Highway closures due to wildfires and accompanying smoke have introduced chaos into summer travel.
Both the North Klondike Highway and the Robert Campbell Highway are closed at least intermittently due to smoke or fire. The Nahanni Range Road and the Canol Road are also closed. The Alaska Highway remains reduced to a single-lane detour just south of the British Columbia/Yukon border due to a road washout.
Among those affected by the closure of the North Klondike Highway between Pelly Crossing and Stewart Crossing was Joella Hogan, the owner of The Yukon Soaps Company in Mayo.
Hogan said she was passing through Carmacks on her way back from a camping trip when she found out that the highway was closed between her and her home community, which was also on evacuation alert due to another fire.
She said she was able to get back to Mayo in the first group of vehicles taken by pilot car through the closed area. She recounted feeling very emotional while driving through, feeling aware of the immediate impact wildfires can have on people’s lives and of the importance of highway links as she saw hundreds of cars lined up.
The disrupted highway travel is also leading to some disarray for Hogan’s business as necessary materials had trouble getting to Mayo and orders had similar problems getting out. She noted that the halted orders come at an ironic moment, as the soap company was recently featured in a major magazine article leading to a spike in business.
Hogan is taking this in stride, saying that one of her business’s main missions is to educate southerners about the challenges and other unique features of life in a remote northern community — delayed orders unfortunately included.
“At this time my community is on evacuation alert due to many surrounding wildfires and extreme smoke. Until this subsides, our first priority is our families and our community,” a post to the soap company’s Facebook page reads.
Hogan said that with Mayo subject to an evacuation alert that also encompasses Moose Creek Lodge, Elsa, Keno and the Victoria Gold Mine, there is a lot of fear in the community. However, she added that there are also some residents offering a more grounded view of things and trying to reassure their neighbours that the worst won’t happen.
Hogan said that she felt some panic herself upon returning home through the closed highway but it lifted when she saw the support that was being offered. She said government representatives have been going door to door assembling a head count of those still in Mayo, offering advice on packing for possible evacuation on short notice and giving instructions for where to go if they do have to evacuate. She said people are still going about their lives as usual, but some elderly residents have been taken to Dawson or Whitehorse where they will benefit from the cleaner air.
Several hundred Yukoners have also been delayed travelling the North Klondike Highway. Pilot cars are guiding people between Stewart Crossing and Pelly Crossing when safe — with the stretches between safe periods sometimes lasting several hours.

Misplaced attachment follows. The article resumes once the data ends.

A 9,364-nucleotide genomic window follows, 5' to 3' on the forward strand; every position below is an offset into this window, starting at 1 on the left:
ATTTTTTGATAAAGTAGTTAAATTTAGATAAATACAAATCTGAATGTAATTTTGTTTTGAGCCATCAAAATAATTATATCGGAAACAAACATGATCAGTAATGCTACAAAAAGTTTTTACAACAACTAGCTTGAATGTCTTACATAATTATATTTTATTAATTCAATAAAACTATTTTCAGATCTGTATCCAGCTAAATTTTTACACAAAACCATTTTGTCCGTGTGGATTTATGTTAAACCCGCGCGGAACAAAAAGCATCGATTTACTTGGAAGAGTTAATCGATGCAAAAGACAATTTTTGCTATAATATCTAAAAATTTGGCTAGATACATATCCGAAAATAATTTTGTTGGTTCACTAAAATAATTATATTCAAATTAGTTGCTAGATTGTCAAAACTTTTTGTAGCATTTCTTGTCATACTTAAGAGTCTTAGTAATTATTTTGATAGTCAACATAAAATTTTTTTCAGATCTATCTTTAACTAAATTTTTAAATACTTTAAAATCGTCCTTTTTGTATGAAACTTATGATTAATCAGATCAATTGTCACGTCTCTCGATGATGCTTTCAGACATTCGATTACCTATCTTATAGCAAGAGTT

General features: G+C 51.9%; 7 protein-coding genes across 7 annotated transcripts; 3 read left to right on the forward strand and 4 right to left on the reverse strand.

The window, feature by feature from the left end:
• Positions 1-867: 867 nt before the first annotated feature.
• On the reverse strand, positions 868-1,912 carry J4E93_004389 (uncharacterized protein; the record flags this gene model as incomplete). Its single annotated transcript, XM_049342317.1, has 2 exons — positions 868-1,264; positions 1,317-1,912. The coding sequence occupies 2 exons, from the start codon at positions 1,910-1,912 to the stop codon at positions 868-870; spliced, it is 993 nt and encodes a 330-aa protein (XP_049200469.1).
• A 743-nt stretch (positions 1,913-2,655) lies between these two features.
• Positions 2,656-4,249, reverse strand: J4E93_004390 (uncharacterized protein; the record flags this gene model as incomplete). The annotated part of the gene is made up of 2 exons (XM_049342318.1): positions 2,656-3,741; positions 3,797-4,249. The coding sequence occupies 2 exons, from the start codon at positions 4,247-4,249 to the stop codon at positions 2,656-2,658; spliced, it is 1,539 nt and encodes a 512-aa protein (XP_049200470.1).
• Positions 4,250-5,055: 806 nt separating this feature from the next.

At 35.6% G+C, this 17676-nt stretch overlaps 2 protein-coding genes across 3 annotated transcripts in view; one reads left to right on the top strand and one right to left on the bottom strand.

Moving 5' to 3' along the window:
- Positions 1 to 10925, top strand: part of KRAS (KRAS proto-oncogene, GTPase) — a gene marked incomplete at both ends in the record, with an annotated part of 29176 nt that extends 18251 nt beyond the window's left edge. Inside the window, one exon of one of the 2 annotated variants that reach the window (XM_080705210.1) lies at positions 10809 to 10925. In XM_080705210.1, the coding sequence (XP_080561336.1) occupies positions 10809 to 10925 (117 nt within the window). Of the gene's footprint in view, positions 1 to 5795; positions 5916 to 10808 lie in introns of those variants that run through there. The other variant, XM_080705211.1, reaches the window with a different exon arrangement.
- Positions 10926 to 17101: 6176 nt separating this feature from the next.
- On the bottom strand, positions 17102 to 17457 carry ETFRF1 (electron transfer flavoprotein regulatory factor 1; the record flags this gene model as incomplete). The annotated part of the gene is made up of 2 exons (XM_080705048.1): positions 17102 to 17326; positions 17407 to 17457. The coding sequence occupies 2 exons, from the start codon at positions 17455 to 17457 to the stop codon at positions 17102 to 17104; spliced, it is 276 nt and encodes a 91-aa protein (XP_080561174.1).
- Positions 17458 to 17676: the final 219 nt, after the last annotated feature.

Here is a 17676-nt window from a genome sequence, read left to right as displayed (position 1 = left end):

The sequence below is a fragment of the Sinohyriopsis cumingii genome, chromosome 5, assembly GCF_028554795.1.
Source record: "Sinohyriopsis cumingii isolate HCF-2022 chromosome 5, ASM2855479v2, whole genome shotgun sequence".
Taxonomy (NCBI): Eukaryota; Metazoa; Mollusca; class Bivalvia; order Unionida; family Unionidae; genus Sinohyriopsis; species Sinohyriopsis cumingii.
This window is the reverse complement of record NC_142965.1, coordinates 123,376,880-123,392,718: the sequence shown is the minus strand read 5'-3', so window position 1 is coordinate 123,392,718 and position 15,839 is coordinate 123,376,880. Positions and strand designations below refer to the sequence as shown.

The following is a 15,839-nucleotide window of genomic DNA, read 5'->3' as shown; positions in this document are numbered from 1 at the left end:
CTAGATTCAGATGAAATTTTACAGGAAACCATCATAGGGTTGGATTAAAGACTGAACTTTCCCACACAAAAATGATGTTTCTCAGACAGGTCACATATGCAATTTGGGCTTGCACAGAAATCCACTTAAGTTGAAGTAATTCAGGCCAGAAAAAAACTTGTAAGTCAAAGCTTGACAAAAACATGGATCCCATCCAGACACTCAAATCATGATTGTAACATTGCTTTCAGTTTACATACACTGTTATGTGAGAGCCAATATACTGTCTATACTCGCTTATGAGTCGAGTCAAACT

Natalia Baranova was delayed overnight on July 5. She was on her way home to Whitehorse after a four-day paddling trip on the McQuesten River.
That day, the Crystal Lake fire reached the North Klondike Highway and several power poles reportedly caught fire. Baranova said she reached Stewart Crossing around 3:30 p.m. and waited three hours before a highway official informed them that travel would be impossible. They were instructed to return the next morning at 10 a.m.
Baranova’s group stayed overnight at the Moose Creek campground. They returned the next morning at 8:30 a.m., but weren’t picked up by a pilot car until around noon.
By that time, there were about 100 cars in line.
Baranova said she and her crew set up camping chairs, read books and chatted with other people in the line over the combined seven hours of waiting.
“People were walking their dogs, walking their kids, stretching their legs … I think everyone was kind of taking it in stride,” Baranova said. “I think most people knew that there could be delays and nobody was like, really, really upset.”
All 100 cars travelled together on July 6. The closed stretch of 71 kilometres took about an hour, but enough smoke had cleared that visibility was reasonable.
“We could see … one of the poles burned down, so when we were driving through, we could see a crane holding up one end of it,” Baranova said.
“And then we could see the truck with the replacement pole coming up the other direction.”
The drive was much easier than she expected.
“I thought it would be really terrible, but you could always see several vehicles in front of you, no big deal,” she said. “But by the time we got to the south end, there was already a new lineup forming.”
A member of Baranova’s group missed a flight because of the overnight delay, but Baranova said she herself wasn’t extremely inconvenienced.
“I was like, ‘Oh well, that happens. This is the Yukon.’”
—With files from Jim Elliot and Gabrielle Plonka
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